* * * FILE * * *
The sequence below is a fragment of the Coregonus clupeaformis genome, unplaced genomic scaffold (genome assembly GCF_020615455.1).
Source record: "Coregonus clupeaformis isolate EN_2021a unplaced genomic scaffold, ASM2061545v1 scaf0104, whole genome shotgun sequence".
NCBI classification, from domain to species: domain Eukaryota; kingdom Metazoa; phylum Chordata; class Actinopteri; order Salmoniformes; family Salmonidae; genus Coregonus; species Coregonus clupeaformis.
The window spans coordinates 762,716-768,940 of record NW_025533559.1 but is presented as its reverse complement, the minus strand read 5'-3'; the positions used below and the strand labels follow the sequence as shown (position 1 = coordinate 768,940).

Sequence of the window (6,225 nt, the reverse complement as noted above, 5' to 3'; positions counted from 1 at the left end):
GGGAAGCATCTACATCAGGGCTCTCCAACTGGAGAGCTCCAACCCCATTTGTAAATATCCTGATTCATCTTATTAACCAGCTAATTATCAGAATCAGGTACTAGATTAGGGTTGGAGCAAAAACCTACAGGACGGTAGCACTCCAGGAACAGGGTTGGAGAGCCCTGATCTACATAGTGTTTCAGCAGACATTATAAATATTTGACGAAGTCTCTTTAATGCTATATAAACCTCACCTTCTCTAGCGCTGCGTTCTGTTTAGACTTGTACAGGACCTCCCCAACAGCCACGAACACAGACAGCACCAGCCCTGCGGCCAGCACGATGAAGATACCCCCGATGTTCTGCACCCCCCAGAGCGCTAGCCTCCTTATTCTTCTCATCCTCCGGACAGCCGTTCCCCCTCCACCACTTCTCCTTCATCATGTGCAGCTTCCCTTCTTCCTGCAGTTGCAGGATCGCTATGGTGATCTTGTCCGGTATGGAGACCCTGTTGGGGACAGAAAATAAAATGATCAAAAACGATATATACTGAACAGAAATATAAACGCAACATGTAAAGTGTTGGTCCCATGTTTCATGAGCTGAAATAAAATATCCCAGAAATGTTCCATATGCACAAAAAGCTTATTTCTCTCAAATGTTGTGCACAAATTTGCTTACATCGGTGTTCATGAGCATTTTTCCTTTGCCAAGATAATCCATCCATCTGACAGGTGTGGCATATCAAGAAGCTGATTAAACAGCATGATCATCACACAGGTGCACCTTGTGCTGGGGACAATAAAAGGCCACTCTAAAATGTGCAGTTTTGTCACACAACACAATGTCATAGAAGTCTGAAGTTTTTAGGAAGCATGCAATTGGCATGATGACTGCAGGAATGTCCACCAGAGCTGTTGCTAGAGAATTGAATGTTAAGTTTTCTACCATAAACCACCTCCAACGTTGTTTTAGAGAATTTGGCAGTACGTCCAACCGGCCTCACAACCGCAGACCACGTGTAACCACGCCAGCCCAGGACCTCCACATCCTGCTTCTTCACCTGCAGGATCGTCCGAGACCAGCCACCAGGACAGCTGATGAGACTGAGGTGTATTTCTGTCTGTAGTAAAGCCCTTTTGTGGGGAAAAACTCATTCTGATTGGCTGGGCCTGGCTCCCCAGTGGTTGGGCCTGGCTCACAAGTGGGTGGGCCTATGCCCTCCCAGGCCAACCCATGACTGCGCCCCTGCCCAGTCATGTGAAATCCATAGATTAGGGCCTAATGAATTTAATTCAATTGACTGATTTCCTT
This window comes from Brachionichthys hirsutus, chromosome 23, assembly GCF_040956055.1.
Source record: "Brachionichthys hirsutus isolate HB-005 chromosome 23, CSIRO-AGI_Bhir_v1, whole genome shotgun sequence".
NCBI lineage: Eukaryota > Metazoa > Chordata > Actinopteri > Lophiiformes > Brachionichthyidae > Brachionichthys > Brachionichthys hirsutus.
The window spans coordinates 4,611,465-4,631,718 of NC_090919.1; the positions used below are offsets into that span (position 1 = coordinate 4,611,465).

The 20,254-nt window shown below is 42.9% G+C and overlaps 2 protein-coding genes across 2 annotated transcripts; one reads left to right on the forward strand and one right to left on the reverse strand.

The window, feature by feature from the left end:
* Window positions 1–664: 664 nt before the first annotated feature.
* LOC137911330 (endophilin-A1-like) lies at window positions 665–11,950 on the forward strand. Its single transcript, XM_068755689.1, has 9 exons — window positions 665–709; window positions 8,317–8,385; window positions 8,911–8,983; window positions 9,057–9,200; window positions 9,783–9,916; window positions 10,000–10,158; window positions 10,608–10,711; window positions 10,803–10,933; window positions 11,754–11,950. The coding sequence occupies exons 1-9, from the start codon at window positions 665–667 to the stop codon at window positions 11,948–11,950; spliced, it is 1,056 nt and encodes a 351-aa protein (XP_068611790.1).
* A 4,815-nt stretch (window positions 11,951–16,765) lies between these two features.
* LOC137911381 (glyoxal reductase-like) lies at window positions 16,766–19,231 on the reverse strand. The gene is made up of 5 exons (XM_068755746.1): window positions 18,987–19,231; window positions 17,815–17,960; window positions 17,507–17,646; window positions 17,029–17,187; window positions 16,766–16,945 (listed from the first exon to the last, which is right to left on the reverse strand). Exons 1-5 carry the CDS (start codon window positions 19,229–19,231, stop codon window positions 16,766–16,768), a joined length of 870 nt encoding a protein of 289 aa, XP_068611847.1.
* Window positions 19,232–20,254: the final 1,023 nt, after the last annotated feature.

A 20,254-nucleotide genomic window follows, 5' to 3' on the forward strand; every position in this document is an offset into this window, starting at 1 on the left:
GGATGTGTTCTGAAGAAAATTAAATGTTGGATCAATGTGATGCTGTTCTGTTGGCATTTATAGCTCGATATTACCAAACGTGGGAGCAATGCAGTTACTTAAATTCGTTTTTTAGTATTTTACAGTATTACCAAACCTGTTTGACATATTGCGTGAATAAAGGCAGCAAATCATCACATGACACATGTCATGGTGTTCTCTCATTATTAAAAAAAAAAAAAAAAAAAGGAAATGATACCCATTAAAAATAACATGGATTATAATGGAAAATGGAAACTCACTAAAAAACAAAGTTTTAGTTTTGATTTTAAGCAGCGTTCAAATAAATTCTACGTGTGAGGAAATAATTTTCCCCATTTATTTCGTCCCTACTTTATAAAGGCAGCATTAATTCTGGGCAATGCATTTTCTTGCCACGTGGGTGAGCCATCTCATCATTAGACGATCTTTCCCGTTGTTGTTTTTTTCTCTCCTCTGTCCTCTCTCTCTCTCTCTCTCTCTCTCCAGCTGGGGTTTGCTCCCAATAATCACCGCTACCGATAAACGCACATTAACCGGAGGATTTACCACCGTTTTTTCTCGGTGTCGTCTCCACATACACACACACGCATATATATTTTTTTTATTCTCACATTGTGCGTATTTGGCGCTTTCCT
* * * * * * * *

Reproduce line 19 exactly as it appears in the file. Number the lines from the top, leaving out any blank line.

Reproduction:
GGATGTGTTCTGAAGAAAATTAAATGTTGGATCAATGTGATGCTGTTCTGTTGGCATTTATAGCTCGATATTACCAAACGTGGGAGCAATGCAGTTACTTAAATTCGTTTTTTAGTATTTTACAGTATTACCAAACCTGTTTGACATATTGCGTGAATAAAGGCAGCAAATCATCACATGACACATGTCATGGTGTTCTCTCATTATTAAAAAAAAAAAAAAAAAAAGGAAATGATACCCATTAAAAATAACATGGATTATAATGGAAAATGGAAACTCACTAAAAAACAAAGTTTTAGTTTTGATTTTAAGCAGCGTTCAAATAAATTCTACGTGTGAGGAAATAATTTTCCCCATTTATTTCGTCCCTACTTTATAAAGGCAGCATTAATTCTGGGCAATGCATTTTCTTGCCACGTGGGTGAGCCATCTCATCATTAGACGATCTTTCCCGTTGTTGTTTTTTTCTCTCCTCTGTCCTCTCTCTCTCTCTCTCTCTCTCTCCAGCTGGGGTTTGCTCCCAATAATCACCGCTACCGATAAACGCACATTAACCGGAGGATTTACCACCGTTTTTTCTCGGTGTCGTCTCCACATACACACACACGCATATATATTTTTTTTATTCTCACATTGTGCGTATTTGGCGCTTTCCT